Platelet rich plasma (PRP) is exactly what the name suggests. The substance is a concentration of blood platelets. Until recently, its use has been limited to the hospital setting. This was due mainly to the cost of separating the platelets from the blood and the large amount of blood needed to produce a suitable quantity of platelets. New technology permits the doctor to harvest and produce a sufficient quantity of platelets from a relatively small amount of blood drawn from the patient while they are having outpatient surgery.
PRP permits the body to take advantage of the normal healing pathways at a greatly accelerated rate. During the healing process, the body rushes many cells and cell types to the wound in order to initiate the healing process. One of those cell types is platelets. Platelets perform many functions, including formation of a blood clot and release of growth factors (GFs) into the wound. These GFs function to assist the body in repairing itself by stimulating stem cells to regenerate new tissue. The more growth factors released and sequestered into the wound, the more stem cells are stimulated to produce new host tissue. PRP permits the body to heal faster and more efficiently.
Another component GF in PRP is bone morphogenic protein (BMP). BMP has been shown to induce the formation of new bone in research studies in animals and humans. This is of great significance to the surgeon who places dental implants. By adding PRP, and thus BMP, to the implant site with your own bone or bone substitute particles, the implant surgeon can now grow bone more predictably and faster than ever before.
PRP can be used when bone grafting for dental implants including onlay and inlay grafts, sinus bone graft procedures, ridge augmentation procedures, and closure of cleft, lip, and palate defects. It also can be used in the repair of bone defects created during removal of teeth or small cysts. PRP can also be used in the repair of fistulas between the sinus cavity and mouth.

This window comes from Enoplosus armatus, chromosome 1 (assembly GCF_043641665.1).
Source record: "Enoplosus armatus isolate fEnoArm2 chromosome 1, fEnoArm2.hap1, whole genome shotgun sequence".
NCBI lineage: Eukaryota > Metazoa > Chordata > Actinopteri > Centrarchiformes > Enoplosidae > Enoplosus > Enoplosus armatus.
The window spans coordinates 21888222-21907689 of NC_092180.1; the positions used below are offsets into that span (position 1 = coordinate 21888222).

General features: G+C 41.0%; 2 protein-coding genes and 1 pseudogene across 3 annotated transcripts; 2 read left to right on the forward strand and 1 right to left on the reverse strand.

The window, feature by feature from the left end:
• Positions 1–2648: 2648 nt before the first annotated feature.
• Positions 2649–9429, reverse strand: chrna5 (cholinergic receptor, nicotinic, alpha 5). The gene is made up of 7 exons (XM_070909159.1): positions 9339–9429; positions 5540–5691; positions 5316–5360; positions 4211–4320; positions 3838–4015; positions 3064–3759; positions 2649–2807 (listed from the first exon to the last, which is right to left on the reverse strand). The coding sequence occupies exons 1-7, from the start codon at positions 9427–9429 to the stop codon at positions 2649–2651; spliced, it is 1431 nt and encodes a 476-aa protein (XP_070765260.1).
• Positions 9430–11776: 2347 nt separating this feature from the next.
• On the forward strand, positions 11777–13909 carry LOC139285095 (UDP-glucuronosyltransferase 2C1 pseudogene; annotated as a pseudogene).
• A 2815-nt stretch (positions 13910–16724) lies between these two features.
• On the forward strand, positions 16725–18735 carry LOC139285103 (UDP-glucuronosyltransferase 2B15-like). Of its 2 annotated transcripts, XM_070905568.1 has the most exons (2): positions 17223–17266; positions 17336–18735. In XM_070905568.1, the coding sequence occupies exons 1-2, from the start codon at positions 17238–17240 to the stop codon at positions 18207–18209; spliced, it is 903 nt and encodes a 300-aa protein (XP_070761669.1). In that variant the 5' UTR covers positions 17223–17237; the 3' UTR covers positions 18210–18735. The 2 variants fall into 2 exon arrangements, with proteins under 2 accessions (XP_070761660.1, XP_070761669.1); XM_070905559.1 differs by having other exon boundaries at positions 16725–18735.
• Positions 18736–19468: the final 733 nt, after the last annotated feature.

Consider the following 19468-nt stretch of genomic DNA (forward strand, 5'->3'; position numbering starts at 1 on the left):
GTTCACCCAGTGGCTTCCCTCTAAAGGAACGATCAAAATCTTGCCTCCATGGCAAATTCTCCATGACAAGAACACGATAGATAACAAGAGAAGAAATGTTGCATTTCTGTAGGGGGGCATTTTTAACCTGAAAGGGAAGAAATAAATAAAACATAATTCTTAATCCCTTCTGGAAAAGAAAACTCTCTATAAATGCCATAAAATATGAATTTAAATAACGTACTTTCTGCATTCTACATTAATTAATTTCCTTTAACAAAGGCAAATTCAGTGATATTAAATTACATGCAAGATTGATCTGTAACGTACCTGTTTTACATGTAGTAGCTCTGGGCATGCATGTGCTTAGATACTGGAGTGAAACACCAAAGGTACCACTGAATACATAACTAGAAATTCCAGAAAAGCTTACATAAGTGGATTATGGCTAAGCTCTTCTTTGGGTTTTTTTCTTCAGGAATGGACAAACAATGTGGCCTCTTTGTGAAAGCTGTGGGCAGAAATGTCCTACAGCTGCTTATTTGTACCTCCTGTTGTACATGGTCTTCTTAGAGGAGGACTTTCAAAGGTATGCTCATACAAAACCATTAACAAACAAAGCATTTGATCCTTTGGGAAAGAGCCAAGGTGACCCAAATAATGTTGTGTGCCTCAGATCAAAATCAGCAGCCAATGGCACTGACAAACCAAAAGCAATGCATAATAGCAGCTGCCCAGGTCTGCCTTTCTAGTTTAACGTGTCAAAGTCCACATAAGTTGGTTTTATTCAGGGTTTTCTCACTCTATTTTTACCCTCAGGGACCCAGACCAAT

Safety: PRP is a by-product of the patient's own blood. Therefore, disease transmission is not an issue.
Convenience: PRP can be generated in the doctor's office while the patient is undergoing an outpatient surgical procedure, such as placement of dental implants.
Faster healing: Supersaturation of the wound with PRP, and thus growth factors, produces an increase of tissue synthesis and stimulates faster tissue regeneration.
Cost effectiveness: Since PRP preparation is done in the doctor's office, the patient need not incur the expense of the harvesting procedure in a hospital or at the blood bank.
Ease of use: PRP is easy to handle and actually improves the ease of application of bone, bone substitute materials, and bone grafting products by making them more gel-like.
Is PRP safe? Yes. During the outpatient surgical procedure a small amount of your own blood is drawn via an IV. This blood is placed in the PRP centrifuge machine and spun down. In less than 15 minutes, PRP is formed and ready to use.
Should PRP be used in all bone-grafting cases? Not always. In some cases, there is no need for PRP. However, application of PRP to the graft may increase the final amount of bone present in addition to making the wound heal faster and more efficiently.
Will my insurance cover the costs? In most cases, unfortunately not. The cost of the PRP application is paid by the patient.
Can PRP be used alone to stimulate bone formation? No. PRP must be mixed either with the patient's own bone, a bone substitute material such as demineralized freeze-dried bone, or a synthetic bone product.
Are there any contraindications to PRP? Very few. Patients with bleeding disorders or hematologic diseases do not qualify for this in-office procedure. Check with your surgeon and/or primary care physician to determine if PRP is right for you.